WASHINGTON – The following is a new feature from FOXNews.com's political unit offering readers updates and the lowdown on newsmakers looking at their 2008 presidential prospects.
16:45:33 EST Illinois Sen. Barack Obama issues a press release opposing President Bush's plan to add more troops to Iraq and announcing his intention to introduce his own legislation to cap the number of troops in Iraq.
15:35:37 EST New York Sen. Hillary Clinton says she'll introduce legislation to cap the number of troops in Iraq at Jan. 1, 2007, levels and require congressional authorization to add additional forces. .
14:30:35 EST Former Health and Human Services Secretary and Wisconsin Gov. Tommy Thompson enlists four prominent Iowans to his exploratory committee, including the head of the state's College Republicans.
14:11:30 EST A new Zogby poll in Iowa shows Rudy Giuliani edging Arizona Sen. John McCain in the state by 2 points, followed by former House Speaker Newt Gingrich. Former Sen. John Edwards continues his strong showing in early Democratic polls, topping Sens. Barack Obama and Hillary Clinton and former Iowa Gov. Tom Vilsack by double digits.
11:53:40 EST Chicago Sun Times columnist Lynn Sweet reports that "in a conference call with some of his best fundraisers Tuesday, Obama said he could need to raise between $65 million and $70 million for the primary season — a year away — and set a goal of raising $500,000 on his first day in the race.
11:40:23 EST The Hill newspaper reports former Senate Majority Leader Bill Frist is interested in running for governor in Tennessee in 2010, which would give him the exposure and platform needed to run for president in 2012.
11:26:25 EST MoveOn.org is airing an ad in Iowa and New Hampshire attacking McCain for coming up with President Bush's Iraq plan.
11:11:11 EST George Washington University's Battleground poll shows McCain leading both Clinton and Obama by 10 points. Giuliani leads both Clinton and Obama by even larger double digits.
9:02:22 EST Sen. Clinton made the rounds on the morning talk shows, expressing her "adamant" opposition to the president's plan to add troops in Iraq. She did not comment on her 2008 plans.
A.M. Top Stories
— New York Sen. Hillary Clinton and Indiana Sen. Evan Bayh, recently returned from Iraq, Afghanistan and Pakistan, have asked Defense Secretary Robert Gates to authorize more troops in Afghanistan in advance of an expected spring offensive by the Taliban. They'll hold an afternoon news conference to discuss their trip.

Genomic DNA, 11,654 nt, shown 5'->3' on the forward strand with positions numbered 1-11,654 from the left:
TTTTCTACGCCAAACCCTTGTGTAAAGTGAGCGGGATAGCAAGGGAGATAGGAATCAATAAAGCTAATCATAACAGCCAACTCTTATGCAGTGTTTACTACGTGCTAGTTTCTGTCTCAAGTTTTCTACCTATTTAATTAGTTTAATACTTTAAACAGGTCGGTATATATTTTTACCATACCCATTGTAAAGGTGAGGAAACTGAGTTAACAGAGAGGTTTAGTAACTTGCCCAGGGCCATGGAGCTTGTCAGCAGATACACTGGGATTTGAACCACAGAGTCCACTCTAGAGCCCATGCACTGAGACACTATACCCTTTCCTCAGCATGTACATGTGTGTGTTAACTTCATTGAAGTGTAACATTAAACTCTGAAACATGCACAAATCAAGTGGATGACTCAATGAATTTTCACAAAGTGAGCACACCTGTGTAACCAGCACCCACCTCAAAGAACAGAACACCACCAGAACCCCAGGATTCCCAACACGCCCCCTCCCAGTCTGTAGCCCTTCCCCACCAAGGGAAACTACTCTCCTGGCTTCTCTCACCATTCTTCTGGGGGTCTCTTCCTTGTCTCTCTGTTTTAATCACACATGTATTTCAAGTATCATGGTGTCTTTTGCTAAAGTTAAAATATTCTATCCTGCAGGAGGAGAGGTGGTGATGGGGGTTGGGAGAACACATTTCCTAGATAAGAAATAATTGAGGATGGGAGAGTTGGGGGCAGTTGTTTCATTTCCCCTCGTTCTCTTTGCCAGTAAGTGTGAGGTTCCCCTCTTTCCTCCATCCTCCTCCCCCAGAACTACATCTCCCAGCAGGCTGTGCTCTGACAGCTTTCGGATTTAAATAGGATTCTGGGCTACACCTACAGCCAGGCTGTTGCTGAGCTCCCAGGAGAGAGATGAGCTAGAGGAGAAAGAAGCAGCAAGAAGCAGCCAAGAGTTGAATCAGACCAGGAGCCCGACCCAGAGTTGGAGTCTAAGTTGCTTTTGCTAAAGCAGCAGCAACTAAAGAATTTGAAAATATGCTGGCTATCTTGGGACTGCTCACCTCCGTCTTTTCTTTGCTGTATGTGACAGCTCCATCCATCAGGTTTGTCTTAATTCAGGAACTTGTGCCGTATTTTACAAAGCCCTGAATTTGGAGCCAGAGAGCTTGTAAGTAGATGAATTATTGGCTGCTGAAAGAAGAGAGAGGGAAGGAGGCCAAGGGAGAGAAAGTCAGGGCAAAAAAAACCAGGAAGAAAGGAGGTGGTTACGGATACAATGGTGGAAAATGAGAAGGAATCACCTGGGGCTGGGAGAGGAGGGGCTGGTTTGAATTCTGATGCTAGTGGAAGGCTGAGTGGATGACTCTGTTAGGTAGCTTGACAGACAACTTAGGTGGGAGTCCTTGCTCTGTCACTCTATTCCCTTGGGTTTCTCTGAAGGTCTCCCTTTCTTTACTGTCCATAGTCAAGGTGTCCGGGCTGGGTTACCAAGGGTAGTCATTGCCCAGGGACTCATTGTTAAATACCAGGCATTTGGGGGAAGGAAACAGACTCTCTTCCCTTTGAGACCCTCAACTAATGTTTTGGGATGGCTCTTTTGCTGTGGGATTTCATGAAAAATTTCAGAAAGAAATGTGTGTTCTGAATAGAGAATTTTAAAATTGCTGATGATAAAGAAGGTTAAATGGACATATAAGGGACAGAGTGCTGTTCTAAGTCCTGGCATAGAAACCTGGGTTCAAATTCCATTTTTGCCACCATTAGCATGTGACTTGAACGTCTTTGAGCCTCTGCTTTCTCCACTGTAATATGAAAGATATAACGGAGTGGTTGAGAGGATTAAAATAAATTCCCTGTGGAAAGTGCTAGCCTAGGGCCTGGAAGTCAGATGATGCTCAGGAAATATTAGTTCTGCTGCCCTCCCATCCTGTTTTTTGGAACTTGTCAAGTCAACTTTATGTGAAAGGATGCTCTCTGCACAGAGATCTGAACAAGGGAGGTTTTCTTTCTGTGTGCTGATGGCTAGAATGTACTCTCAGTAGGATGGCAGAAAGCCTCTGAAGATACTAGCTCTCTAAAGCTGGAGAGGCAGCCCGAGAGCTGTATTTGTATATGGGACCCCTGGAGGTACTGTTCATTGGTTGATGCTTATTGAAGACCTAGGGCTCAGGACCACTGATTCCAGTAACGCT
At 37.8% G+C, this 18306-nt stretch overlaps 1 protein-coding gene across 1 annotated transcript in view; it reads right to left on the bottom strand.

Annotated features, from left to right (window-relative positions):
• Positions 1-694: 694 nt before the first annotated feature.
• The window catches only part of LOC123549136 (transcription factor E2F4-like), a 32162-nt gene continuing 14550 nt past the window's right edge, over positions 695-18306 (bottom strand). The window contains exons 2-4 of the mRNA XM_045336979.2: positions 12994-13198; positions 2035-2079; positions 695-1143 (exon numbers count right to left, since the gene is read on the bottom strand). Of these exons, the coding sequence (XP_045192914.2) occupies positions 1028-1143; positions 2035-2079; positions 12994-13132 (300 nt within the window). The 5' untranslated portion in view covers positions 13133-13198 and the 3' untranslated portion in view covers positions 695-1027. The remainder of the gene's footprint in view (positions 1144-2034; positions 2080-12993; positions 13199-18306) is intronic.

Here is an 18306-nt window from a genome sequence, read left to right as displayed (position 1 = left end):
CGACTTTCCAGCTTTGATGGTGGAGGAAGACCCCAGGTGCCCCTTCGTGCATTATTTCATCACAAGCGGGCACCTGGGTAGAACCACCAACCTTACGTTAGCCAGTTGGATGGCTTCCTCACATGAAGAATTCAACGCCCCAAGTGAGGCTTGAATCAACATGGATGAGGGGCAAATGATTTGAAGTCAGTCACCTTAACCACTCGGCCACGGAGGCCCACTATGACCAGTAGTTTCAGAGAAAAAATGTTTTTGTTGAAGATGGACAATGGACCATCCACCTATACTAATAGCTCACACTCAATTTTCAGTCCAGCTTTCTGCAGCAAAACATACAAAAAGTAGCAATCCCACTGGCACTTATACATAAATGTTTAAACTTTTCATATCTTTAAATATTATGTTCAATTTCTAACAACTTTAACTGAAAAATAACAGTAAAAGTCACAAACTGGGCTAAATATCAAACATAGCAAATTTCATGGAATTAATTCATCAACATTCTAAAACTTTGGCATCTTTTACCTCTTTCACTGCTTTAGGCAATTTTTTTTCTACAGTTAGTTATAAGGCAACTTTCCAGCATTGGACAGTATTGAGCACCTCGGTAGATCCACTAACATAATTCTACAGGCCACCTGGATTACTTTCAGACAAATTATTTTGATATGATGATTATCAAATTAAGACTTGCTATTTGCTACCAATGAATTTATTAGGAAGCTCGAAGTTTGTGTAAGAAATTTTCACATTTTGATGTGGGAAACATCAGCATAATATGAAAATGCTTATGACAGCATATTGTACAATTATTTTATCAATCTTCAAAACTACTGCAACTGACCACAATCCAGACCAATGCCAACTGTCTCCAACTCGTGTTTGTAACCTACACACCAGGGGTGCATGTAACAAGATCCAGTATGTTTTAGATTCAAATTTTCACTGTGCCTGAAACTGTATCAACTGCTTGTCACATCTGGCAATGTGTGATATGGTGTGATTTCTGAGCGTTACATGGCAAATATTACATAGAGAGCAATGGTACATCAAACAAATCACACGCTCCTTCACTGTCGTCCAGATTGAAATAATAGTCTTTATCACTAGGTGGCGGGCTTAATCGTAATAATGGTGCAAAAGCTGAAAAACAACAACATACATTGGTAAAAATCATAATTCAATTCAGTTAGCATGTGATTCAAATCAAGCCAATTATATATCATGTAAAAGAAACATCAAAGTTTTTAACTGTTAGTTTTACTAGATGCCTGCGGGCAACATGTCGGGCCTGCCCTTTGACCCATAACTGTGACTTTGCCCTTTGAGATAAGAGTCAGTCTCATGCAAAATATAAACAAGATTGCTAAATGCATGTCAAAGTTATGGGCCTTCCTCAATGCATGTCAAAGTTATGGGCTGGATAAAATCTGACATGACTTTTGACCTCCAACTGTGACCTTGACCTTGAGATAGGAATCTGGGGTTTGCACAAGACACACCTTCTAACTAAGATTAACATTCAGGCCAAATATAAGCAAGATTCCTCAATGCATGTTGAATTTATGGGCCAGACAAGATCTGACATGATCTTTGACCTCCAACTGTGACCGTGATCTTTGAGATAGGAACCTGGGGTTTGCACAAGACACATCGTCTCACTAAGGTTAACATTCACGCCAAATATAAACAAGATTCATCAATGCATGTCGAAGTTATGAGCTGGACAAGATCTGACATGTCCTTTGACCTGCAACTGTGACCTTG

— A Strategic Vision poll in Georgia puts former New York Mayor Rudy Giuliani just ahead of Arizona Sen. John McCain in the race for the GOP presidential nomination. Clinton leads Illinois Sen. Barack Obama by 7 points among Democrats.
— McCain announced the support of social conservative leader Maxine Sieleman, founder of the Iowa chapter of Concerned Women for America. Sieleman says McCain "is the one candidate who has a consistent record of supporting pro-life, pro-family legislation."
Meanwhile, former Massachusetts Gov. Mitt Romney signed up Louisiana Republican Rep. Jim McCrery as his congressional liaison, leading Romney's outreach in the U.S. House.
— Nebraska Republican Sen. Chuck Hagel will co-sponsor a Senate resolution opposing additional troops in Iraq, along with Democratic Sens. Joe Biden and Carl Levin, The New York Times reports. Hagel is considered a possible presidential contender while Biden has said he's running in 2008. Both Hagel and Biden, along with Obama, were appearing at Wednesday's Senate Foreign Relations Committee hearing.
— Pundit Dick Morris writes in Wednesday's The Hill newspaper that Obama has already made his first mistake, opposing a ban on lawmakers putting family members on their political action committee payrolls.
Elsewhere, The Chicago Tribune lays out what Obama must do to win, primarily getting the donations and defining himself before others do. The Los Angeles Times reports Obama is already competing with Clinton for campaign dollars in California.
— It's not just Clinton and Obama in the Democratic race, notes The Washington Post, which calls the Democratic field "among the strongest in years."
— Former Oklahoma Gov. Frank Keating, who has been mulling over a White House bid, has decided not run for president in 2008. Keating, a Republican, told supporters: "It's just not the right thing for me to do at this time."